In a June 9, 2010 New York Times article by Jesse McKinley, he wrote about the message Californians sent when they voted to "radically rejigger elections in the nation's most populous state. Under Proposition 14," McKinley wrote, "traditional party primaries will be replaced in 2011 with wide-open elections. The top two vote-getters -- whatever their party, or if they have no party at all -- will face off in the General Election" next year.
In Sheridan County, as a result of the Primary Election in August, many of the seats now have candidates running unopposed in the General Election, mostly because only Republicans ran for many of the open seats and the winner was the person who had the most votes. Those include the Sheridan County Assessor, Sheridan County Coroner, Sheridan County Clerk, and several of the Sheridan delegation to the Wyoming State Legislature.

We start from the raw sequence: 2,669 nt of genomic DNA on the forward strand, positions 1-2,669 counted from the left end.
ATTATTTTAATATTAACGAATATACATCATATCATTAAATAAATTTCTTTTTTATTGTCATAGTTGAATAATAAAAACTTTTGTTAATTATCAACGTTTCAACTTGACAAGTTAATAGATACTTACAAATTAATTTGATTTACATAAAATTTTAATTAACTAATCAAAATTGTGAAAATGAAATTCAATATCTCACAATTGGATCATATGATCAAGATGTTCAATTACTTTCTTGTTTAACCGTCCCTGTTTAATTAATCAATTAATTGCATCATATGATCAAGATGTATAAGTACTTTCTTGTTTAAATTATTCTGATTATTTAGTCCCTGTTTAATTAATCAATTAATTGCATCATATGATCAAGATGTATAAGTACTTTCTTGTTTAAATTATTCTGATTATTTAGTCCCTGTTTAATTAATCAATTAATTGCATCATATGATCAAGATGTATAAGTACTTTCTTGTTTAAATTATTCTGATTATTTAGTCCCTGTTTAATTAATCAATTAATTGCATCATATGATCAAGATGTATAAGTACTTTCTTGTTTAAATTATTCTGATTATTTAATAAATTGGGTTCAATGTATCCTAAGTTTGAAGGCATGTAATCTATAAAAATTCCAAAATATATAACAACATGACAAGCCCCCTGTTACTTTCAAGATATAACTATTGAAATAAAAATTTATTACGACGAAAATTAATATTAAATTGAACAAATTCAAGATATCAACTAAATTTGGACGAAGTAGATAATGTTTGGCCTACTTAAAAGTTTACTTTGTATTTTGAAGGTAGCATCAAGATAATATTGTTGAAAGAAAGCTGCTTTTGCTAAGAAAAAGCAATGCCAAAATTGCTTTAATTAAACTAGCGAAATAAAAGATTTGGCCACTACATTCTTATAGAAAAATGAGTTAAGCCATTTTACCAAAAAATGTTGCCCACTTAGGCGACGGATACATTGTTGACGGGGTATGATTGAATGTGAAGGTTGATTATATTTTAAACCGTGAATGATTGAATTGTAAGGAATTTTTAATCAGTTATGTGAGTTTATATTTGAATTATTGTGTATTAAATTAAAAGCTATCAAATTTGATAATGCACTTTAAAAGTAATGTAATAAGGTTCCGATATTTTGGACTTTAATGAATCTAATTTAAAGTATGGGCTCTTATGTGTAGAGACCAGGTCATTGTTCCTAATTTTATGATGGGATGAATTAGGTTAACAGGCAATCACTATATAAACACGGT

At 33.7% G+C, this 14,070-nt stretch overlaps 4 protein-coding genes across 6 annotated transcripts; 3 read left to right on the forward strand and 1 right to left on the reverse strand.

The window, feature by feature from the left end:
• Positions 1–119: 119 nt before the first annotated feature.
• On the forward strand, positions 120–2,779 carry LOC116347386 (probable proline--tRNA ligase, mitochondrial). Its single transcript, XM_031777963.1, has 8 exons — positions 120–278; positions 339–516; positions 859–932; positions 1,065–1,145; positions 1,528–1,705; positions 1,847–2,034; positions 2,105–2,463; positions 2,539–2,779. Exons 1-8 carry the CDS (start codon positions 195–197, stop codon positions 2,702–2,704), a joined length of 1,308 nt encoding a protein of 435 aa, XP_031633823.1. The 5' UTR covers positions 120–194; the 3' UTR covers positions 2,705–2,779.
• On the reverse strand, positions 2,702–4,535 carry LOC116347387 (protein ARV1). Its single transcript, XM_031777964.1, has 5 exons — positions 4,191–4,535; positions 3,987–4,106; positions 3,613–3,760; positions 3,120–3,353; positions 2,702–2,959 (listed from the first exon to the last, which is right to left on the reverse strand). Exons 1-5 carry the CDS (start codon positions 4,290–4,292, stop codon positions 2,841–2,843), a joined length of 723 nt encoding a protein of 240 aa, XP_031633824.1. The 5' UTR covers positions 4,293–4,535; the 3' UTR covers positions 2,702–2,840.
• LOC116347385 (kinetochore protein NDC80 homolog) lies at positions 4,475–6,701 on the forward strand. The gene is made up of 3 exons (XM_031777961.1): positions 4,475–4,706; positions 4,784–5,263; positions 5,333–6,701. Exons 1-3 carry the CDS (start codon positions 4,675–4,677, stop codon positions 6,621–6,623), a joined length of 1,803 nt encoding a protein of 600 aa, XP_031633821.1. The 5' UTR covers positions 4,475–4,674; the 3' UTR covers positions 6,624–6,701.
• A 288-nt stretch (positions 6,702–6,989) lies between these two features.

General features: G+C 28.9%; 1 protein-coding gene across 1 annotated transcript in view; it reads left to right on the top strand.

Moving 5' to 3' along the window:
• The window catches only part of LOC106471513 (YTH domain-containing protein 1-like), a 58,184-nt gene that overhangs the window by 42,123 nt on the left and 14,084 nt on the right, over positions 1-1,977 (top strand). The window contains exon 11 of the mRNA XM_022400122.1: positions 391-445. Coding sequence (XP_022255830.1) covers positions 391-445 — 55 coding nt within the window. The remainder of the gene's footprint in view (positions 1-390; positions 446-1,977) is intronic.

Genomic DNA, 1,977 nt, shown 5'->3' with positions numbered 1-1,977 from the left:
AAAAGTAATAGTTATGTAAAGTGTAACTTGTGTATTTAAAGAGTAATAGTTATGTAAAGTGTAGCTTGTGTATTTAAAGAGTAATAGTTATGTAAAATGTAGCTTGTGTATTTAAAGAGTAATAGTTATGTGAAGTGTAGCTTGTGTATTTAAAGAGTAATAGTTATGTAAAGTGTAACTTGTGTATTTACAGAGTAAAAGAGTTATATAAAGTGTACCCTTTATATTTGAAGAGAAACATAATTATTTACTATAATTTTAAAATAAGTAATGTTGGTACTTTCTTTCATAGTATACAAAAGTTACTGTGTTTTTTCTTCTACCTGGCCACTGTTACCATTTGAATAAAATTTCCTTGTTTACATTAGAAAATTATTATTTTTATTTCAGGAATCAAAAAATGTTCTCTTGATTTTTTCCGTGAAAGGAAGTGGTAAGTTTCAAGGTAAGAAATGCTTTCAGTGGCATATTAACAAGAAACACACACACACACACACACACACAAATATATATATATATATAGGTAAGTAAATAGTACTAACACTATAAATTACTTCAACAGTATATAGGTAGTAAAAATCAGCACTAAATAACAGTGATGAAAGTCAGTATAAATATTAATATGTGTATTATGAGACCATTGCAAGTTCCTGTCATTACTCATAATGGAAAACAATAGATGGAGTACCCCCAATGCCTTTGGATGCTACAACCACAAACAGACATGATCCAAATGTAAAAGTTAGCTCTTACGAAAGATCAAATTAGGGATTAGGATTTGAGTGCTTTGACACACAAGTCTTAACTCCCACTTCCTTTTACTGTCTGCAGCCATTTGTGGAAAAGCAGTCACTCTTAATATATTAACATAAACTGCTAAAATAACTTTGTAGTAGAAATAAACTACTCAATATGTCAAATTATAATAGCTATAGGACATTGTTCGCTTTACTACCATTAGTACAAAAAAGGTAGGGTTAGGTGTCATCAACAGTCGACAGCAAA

McKinley's article states that "supporters argue that without parties picking candidates for the General Election, Moderates and Independents will move to the fore, and voters will pay more attention to the electoral process. Critics of the measure say it will give a huge advantage to candidates who have the most money or the widest name recognition."
The issue prompted this week's Bank of Sheridan / sheridanmedia.com poll question: “Should the law be changed so the top two candidates in the Primary Election run against each other in the General Election?"
Let us know what you think. Cast your vote here: http://www.sheridanmedia.com/pol... and feel free to leave appropriate comments. Then be sure to tune in this Friday at 9:10 a.m. to NewsTalk 930 KROE to hear the results, on the Jackson Electric Open Line.